According to mythology Kefalonia, the largest of Greece’s Ionion Islands, was named after the Greek hero Kefalos. After conquering the inhabitants of the island he divided it between his four sons, Pali, Sami, Krani and Proni.

Map of Kephallenia, of 1616. (Collection of Fotis Kremmydas).

Homer described Kefalonia as three islands: Dolihion, Sami and Eliessa which correspond to the areas of Paliki, Sami and Eleioy-Proni. Recent archeology suggests that Kefalonia was the birthplace of Odysseus the hero in Homer’s Odyssey and Illiad.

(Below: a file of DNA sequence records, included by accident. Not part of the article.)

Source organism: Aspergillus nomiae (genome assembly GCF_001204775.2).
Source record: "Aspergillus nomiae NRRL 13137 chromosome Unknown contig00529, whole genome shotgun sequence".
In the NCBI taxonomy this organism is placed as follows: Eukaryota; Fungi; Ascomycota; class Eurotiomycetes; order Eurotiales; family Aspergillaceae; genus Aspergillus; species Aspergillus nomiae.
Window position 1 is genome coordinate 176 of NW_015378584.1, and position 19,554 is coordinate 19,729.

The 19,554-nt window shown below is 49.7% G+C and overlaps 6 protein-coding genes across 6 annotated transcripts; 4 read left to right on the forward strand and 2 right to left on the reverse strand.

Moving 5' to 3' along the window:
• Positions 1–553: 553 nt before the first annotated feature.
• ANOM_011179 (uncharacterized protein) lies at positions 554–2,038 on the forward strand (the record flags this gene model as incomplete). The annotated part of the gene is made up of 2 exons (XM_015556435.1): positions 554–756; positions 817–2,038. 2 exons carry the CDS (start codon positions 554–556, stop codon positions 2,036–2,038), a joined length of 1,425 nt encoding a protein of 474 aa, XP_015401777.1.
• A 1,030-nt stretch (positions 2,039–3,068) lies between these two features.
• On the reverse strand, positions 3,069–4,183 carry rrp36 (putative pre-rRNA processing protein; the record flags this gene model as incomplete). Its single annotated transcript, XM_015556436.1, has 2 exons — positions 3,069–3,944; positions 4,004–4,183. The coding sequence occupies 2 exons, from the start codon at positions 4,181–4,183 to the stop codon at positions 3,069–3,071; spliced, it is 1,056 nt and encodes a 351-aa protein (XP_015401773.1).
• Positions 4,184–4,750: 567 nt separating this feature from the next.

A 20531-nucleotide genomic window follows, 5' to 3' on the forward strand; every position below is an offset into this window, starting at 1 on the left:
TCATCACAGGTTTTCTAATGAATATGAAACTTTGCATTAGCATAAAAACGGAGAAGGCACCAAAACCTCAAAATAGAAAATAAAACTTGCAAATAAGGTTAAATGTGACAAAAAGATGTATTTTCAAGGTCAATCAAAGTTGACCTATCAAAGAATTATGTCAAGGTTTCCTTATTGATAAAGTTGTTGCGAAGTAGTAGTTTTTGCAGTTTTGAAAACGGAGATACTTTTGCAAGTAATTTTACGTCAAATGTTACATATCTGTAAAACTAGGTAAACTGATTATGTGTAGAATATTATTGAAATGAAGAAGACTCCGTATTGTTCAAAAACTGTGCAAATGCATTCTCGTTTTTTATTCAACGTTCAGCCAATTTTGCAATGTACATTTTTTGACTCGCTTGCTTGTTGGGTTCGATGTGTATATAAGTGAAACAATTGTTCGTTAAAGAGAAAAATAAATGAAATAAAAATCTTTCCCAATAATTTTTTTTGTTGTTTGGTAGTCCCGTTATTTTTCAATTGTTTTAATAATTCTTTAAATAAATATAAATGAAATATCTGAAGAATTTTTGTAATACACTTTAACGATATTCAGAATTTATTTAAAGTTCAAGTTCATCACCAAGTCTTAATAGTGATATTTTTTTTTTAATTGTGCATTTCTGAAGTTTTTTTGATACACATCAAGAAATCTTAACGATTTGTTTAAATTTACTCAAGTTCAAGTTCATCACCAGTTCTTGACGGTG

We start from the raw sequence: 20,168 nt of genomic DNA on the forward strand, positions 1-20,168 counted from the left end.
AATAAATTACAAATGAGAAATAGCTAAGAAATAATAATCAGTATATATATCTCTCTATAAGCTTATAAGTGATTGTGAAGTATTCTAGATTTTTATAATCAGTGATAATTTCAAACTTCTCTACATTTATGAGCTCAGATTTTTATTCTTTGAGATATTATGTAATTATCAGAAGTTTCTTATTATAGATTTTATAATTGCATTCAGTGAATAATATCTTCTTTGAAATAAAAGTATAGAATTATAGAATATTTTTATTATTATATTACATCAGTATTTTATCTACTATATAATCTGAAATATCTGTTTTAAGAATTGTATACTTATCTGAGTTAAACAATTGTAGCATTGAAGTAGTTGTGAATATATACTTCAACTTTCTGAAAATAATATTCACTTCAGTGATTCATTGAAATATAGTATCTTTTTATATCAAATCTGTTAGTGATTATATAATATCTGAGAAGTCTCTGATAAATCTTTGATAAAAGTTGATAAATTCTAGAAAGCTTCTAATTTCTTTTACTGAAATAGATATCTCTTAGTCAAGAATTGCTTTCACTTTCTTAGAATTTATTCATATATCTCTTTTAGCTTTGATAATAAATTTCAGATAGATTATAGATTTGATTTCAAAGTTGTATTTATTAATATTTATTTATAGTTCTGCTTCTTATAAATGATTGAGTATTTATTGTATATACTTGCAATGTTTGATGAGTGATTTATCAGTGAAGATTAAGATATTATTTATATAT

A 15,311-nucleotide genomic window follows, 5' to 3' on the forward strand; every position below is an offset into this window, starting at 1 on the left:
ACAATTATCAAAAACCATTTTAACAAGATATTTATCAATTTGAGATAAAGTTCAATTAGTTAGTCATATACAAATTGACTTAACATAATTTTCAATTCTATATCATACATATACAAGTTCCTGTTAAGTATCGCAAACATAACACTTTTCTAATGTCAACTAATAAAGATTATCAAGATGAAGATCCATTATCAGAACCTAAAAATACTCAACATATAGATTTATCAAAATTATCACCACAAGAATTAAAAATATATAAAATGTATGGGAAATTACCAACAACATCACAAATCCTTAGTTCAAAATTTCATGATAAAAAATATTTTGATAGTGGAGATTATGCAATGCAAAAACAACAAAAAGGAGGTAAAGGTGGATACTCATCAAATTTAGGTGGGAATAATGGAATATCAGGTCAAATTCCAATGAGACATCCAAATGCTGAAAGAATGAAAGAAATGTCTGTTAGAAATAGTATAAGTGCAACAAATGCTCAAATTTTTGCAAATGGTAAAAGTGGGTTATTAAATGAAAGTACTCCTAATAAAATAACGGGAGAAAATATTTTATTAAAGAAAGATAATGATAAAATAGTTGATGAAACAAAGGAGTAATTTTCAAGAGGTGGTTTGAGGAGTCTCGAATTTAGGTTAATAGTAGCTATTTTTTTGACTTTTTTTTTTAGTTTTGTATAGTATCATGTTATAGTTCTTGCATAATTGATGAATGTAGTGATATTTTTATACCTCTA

Odysseus as a “sea-gull” that roams the waves. From

Because of its position between eastern and western empires Kefalonia has had a long and turbulent history with occupations by the Romans, Normans, Venetians, Turks, English, French, Russians, Italians and Germans. Finally in May 21, 1864 the island was free of English rule and could unite with mainland Greece. It would not be the end however, and in World War Two Kefalonia was occupied for the last time – by the Italians and the Germans.



For more history see:


images from